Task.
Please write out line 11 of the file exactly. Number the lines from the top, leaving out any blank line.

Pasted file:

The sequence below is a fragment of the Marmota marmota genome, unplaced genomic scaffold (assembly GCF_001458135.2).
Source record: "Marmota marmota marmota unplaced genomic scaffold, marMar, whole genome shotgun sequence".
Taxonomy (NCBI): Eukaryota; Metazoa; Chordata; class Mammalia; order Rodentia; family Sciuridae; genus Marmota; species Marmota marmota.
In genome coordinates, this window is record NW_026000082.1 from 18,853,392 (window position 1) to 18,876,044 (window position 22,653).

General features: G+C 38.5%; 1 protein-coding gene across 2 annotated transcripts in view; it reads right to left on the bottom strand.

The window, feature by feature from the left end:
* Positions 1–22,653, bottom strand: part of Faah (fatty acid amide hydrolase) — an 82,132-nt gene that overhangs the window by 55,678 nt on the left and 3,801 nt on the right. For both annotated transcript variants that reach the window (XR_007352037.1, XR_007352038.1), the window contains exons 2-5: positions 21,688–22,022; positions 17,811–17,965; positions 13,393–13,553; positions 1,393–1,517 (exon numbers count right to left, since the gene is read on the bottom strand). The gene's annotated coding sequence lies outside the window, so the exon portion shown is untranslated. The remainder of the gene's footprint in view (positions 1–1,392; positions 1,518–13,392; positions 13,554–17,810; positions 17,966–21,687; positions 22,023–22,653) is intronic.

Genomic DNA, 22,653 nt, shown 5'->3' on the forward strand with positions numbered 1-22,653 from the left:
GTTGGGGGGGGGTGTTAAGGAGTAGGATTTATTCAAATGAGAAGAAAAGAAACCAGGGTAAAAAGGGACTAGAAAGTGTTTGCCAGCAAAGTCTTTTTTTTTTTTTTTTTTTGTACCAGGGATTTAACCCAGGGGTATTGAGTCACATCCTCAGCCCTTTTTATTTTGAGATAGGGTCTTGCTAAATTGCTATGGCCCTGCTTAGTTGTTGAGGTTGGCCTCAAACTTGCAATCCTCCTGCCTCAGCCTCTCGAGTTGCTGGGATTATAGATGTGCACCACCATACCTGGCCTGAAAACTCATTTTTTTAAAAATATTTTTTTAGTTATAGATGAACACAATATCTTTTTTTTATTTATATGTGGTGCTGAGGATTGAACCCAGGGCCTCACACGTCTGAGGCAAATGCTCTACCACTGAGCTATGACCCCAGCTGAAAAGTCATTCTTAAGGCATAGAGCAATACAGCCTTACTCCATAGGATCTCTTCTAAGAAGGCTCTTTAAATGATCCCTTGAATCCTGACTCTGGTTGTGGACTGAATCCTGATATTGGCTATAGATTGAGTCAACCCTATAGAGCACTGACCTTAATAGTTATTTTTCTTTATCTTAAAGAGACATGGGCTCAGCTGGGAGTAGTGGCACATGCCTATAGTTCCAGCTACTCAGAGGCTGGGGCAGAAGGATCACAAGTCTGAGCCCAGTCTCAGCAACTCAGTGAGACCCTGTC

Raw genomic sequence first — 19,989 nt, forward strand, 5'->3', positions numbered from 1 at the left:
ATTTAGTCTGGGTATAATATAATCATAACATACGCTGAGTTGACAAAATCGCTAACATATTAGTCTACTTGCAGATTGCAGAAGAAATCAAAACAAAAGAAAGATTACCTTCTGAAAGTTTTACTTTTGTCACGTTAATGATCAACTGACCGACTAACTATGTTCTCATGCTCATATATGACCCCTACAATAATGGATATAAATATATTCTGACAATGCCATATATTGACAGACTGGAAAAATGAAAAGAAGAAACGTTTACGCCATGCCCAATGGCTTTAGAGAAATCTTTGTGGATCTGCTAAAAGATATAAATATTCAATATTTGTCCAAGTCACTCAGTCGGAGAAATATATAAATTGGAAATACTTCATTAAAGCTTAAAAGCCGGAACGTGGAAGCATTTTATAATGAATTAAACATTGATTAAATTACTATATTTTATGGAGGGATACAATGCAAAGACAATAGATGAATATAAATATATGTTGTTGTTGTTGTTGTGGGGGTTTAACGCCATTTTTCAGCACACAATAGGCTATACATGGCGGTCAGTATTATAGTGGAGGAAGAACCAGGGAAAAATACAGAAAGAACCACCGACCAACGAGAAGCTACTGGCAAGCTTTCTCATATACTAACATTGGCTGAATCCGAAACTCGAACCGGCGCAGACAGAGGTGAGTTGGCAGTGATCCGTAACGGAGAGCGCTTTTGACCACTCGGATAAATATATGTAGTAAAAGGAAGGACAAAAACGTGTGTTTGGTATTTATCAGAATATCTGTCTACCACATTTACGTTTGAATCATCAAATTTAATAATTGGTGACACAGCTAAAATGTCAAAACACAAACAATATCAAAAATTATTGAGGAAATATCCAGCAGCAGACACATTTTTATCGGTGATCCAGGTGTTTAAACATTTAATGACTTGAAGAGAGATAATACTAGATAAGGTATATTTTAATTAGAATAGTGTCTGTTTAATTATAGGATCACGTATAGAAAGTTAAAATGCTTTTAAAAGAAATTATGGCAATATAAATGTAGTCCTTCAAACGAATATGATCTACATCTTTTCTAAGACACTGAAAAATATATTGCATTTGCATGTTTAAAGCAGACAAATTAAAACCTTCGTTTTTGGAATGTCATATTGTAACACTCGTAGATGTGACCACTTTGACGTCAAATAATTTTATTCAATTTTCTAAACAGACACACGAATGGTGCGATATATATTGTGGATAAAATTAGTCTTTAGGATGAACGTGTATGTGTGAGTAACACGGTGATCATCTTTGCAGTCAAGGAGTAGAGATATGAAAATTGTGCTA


ATTTAGTCTGGGTATAATATAATCATAACATACGCTGAGTTGACAAAATCGCTAACATATTAGTCTACTTGCAGATTGCAGAAGAAATCAAAACAAAAGAAAGATTACCTTCTGAAAGTTTTACTTTTGTCACGTTAATGATCAACTGACCGACTAACTATGTTCTCATGCTCATATATGACCCCTACAATAATGGATATAAATATATTCTGACAATGCCATATATTGACAGACTGGAAAAATGAAAAGAAGAAACGTTTACGCCATGCCCAATGGCTTTAGAGAAATCTTTGTGGATCTGCTAAAAGATATAAATATTCAATATTTGTCCAAGTCACTCAGTCGGAGAAATATATAAATTGGAAATACTTCATTAAAGCTTAAAAGCCGGAACGTGGAAGCATTTTATAATGAATTAAACATTGATTAAATTACTATATTTTATGGAGGGATACAATGCAAAGACAATAGATGAATATAAATATATGTTGTTGTTGTTGTTGTGGGGGTTTAACGCCATTTTTCAGCACACAATAGGCTATACATGGCGGTCAGTATTATAGTGGAGGAAGAACCAGGGAAAAATACAGAAAGAACCACCGACCAACGAGAAGCTACTGGCAAGCTTTCTCATATACTAACATTGGCTGAATCCGAAACTCGAACCGGCGCAGACAGAGGTGAGTTGGCAGTGATCCGTAACGGAGAGCGCTTTTGACCACTCGGATAAATATATGTAGTAAAAGGAAGGACAAAAACGTGTGTTTGGTATTTATCAGAATATCTGTCTACCACATTTACGTTTGAATCATCAAATTTAATAATTGGTGACACAGCTAAAATGTCAAAACACAAACAATATCAAAAATTATTGAGGAAATATCCAGCAGCAGACACATTTTTATCGGTGATCCAGGTGTTTAAACATTTAATGACTTGAAGAGAGATAATACTAGATAAGGTATATTTTAATTAGAATAGTGTCTGTTTAATTATAGGATCACGTATAGAAAGTTAAAATGCTTTTAAAAGAAATTATGGCAATATAAATGTAGTCCTTCAAACGAATATGATCTACATCTTTTCTAAGACACTGAAAAATATATTGCATTTGCATGTTTAAAGCAGACAAATTAAAACCTTCGTTTTTGGAATGTCATATTGTAACACTCGTAGATGTGACCACTTTGACGTCAAATAATTTTATTCAATTTTCTAAACAGACACACGAATGGTGCGATATATATTGTGGATAAAATTAGTCTTTAGGATGAACGTGTATGTGTGAGTAACACGGTGATCATCTTTGCAGTCAAGGAGTAGAGATATGAAAATTGTGCTA